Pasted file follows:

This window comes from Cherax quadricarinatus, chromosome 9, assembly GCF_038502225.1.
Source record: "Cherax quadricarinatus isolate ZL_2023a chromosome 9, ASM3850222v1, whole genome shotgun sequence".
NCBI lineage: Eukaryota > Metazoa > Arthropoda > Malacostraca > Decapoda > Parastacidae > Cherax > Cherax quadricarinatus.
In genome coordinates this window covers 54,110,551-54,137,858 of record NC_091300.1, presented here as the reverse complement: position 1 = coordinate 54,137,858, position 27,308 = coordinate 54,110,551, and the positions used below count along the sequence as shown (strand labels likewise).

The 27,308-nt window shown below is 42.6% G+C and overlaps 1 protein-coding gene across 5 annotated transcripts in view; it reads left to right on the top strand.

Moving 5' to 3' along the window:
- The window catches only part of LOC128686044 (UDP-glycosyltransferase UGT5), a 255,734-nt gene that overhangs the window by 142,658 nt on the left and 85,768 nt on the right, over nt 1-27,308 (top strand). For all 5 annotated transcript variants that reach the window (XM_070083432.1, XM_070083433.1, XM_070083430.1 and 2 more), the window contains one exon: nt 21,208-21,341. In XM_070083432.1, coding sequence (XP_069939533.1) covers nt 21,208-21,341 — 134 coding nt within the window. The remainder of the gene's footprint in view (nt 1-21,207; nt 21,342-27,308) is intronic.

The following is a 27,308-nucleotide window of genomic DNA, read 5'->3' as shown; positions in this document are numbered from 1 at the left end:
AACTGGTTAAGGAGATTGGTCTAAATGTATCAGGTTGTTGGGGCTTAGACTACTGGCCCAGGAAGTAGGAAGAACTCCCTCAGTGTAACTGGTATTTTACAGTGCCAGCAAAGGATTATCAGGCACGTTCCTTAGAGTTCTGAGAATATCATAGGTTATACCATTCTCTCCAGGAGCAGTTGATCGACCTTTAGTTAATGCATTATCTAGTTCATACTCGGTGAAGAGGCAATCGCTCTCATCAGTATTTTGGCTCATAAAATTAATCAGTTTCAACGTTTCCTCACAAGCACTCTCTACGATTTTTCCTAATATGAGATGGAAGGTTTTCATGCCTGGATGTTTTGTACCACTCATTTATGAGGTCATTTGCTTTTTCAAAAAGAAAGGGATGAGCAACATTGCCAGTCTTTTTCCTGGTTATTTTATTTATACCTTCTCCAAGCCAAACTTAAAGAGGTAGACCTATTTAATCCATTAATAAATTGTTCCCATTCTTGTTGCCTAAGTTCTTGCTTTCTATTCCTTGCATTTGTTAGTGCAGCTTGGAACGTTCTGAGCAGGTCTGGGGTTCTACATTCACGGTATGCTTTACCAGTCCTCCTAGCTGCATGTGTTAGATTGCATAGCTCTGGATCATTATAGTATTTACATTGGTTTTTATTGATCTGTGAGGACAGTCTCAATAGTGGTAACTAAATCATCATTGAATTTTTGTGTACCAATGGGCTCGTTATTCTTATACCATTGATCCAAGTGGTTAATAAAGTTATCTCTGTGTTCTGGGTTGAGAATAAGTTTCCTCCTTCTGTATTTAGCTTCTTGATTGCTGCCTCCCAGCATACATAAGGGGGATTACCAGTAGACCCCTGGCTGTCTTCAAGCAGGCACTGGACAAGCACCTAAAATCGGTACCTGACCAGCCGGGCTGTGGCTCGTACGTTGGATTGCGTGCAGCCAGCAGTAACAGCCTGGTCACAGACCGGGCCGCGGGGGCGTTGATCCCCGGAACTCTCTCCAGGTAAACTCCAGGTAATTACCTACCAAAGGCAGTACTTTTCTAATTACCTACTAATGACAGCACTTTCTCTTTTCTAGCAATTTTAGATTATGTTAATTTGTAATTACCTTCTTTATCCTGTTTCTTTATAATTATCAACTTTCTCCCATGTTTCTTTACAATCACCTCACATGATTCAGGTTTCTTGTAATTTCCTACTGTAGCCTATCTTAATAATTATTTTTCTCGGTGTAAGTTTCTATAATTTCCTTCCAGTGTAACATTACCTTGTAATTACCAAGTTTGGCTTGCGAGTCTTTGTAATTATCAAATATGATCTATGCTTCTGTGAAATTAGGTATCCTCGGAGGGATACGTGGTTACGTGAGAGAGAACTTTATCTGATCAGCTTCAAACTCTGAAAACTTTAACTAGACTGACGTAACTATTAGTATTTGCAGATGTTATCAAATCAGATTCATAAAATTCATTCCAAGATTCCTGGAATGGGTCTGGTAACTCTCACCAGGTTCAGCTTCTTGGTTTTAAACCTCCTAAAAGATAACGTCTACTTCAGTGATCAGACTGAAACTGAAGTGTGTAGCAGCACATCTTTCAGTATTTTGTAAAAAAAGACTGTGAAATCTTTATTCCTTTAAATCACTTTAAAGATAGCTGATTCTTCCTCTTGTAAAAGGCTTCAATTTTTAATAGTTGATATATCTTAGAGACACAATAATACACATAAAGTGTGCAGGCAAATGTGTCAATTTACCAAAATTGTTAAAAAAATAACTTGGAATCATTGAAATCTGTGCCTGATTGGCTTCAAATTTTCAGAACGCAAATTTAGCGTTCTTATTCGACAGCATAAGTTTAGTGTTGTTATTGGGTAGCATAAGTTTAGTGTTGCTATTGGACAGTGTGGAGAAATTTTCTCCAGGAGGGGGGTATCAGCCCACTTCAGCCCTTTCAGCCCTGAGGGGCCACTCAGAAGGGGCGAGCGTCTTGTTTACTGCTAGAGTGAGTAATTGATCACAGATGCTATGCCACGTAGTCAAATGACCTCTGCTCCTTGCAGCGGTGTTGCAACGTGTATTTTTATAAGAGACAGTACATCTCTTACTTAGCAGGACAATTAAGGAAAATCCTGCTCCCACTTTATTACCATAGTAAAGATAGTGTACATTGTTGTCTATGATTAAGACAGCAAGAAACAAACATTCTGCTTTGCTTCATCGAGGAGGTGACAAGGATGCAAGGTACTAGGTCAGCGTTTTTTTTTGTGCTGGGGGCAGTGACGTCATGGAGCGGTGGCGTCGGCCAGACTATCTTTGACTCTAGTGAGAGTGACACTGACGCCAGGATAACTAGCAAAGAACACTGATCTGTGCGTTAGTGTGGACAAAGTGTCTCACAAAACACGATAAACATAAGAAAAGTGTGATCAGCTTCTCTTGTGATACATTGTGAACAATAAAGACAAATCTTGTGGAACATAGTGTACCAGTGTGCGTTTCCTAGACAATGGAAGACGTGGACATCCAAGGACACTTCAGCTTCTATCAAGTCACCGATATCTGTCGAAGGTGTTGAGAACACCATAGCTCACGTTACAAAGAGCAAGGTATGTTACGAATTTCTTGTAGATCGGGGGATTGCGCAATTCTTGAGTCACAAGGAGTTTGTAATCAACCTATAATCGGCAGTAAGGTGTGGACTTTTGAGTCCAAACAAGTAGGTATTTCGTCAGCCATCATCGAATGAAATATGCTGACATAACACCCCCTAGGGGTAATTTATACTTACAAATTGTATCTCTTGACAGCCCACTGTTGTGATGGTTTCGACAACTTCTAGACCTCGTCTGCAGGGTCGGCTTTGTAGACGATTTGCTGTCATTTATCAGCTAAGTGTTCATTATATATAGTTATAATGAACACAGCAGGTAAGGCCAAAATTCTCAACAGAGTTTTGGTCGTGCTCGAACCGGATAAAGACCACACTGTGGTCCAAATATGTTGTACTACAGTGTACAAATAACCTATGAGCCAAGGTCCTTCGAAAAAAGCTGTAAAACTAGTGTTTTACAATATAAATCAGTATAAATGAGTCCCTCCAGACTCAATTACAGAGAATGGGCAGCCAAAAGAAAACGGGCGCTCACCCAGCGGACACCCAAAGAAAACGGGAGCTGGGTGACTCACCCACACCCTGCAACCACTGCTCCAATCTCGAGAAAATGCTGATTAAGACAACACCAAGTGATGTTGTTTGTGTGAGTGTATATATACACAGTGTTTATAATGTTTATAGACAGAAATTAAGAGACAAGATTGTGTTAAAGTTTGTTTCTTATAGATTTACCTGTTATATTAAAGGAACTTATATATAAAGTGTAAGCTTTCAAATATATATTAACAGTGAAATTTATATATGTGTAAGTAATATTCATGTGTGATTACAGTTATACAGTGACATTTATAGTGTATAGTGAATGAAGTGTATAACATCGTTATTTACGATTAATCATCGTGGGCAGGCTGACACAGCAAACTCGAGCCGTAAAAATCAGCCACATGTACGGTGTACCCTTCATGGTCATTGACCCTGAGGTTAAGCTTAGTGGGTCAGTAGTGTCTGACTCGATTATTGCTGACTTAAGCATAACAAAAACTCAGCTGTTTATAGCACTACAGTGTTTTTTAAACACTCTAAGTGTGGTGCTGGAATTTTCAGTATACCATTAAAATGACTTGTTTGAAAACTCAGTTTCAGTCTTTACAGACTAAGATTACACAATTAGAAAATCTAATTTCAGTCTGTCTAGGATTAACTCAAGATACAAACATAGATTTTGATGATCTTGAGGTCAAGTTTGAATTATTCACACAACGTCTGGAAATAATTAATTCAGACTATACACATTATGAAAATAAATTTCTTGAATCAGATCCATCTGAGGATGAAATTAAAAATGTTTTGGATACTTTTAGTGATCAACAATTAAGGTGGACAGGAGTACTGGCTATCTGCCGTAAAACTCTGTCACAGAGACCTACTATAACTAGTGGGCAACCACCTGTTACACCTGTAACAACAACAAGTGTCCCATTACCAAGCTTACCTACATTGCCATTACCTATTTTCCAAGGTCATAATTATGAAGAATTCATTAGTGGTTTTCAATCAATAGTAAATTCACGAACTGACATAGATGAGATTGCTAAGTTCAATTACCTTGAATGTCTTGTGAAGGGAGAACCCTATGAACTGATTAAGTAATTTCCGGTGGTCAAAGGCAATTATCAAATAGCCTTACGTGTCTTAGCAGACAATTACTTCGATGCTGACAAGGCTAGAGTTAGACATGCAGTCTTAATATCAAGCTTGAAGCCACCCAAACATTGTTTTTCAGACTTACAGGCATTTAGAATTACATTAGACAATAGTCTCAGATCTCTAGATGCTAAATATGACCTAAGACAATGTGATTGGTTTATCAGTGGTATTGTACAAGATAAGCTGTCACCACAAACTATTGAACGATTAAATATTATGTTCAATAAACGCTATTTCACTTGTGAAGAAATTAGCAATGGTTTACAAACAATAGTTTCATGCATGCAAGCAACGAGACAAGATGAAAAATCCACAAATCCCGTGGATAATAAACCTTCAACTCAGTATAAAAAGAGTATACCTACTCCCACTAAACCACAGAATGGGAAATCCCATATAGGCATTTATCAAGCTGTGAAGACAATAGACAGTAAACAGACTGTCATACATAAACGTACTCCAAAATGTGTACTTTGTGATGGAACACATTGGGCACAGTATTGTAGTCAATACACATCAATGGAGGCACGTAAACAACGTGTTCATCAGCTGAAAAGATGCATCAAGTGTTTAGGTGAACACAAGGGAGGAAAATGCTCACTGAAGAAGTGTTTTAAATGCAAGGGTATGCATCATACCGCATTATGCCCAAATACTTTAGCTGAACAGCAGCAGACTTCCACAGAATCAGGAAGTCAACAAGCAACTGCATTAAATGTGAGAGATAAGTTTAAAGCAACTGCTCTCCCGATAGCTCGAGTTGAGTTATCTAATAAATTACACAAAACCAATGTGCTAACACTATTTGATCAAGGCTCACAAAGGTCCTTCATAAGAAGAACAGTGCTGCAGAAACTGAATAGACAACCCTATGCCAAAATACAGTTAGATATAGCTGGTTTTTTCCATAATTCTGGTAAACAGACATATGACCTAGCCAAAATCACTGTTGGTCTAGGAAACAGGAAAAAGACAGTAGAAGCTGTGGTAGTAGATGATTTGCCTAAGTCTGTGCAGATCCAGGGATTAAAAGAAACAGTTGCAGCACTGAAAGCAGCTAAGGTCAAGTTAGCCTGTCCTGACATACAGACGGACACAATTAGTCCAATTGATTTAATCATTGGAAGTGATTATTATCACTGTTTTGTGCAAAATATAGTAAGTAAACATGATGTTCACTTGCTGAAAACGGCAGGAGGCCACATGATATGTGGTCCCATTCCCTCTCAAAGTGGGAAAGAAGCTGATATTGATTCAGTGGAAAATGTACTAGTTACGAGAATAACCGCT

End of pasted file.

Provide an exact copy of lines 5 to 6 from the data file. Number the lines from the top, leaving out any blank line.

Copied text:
The 27,308-nt window shown below is 42.6% G+C and overlaps 1 protein-coding gene across 5 annotated transcripts in view; it reads left to right on the top strand.

Moving 5' to 3' along the window: